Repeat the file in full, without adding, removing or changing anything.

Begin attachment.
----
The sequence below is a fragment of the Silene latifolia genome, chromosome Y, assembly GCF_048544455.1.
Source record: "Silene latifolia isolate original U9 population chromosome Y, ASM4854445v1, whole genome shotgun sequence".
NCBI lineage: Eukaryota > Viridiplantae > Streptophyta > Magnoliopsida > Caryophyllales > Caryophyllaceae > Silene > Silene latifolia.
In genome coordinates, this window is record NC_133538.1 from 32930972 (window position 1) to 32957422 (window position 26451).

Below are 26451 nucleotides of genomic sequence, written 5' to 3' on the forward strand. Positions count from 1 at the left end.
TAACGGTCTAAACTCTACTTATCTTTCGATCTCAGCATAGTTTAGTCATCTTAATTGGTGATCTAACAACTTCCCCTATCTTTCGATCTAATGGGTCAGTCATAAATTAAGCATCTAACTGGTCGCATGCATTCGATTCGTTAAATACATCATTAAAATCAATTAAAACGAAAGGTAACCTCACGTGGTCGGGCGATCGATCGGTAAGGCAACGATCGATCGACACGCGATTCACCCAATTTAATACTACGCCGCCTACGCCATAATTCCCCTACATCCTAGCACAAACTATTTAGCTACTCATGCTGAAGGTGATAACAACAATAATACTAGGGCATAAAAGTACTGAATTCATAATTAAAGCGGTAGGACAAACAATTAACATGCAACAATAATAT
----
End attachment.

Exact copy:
The sequence below is a fragment of the Silene latifolia genome, chromosome Y, assembly GCF_048544455.1.
Source record: "Silene latifolia isolate original U9 population chromosome Y, ASM4854445v1, whole genome shotgun sequence".
NCBI lineage: Eukaryota > Viridiplantae > Streptophyta > Magnoliopsida > Caryophyllales > Caryophyllaceae > Silene > Silene latifolia.
In genome coordinates, this window is record NC_133538.1 from 32930972 (window position 1) to 32957422 (window position 26451).

Below are 26451 nucleotides of genomic sequence, written 5' to 3' on the forward strand. Positions count from 1 at the left end.
TAACGGTCTAAACTCTACTTATCTTTCGATCTCAGCATAGTTTAGTCATCTTAATTGGTGATCTAACAACTTCCCCTATCTTTCGATCTAATGGGTCAGTCATAAATTAAGCATCTAACTGGTCGCATGCATTCGATTCGTTAAATACATCATTAAAATCAATTAAAACGAAAGGTAACCTCACGTGGTCGGGCGATCGATCGGTAAGGCAACGATCGATCGACACGCGATTCACCCAATTTAATACTACGCCGCCTACGCCATAATTCCCCTACATCCTAGCACAAACTATTTAGCTACTCATGCTGAAGGTGATAACAACAATAATACTAGGGCATAAAAGTACTGAATTCATAATTAAAGCGGTAGGACAAACAATTAACATGCAACAATAATAT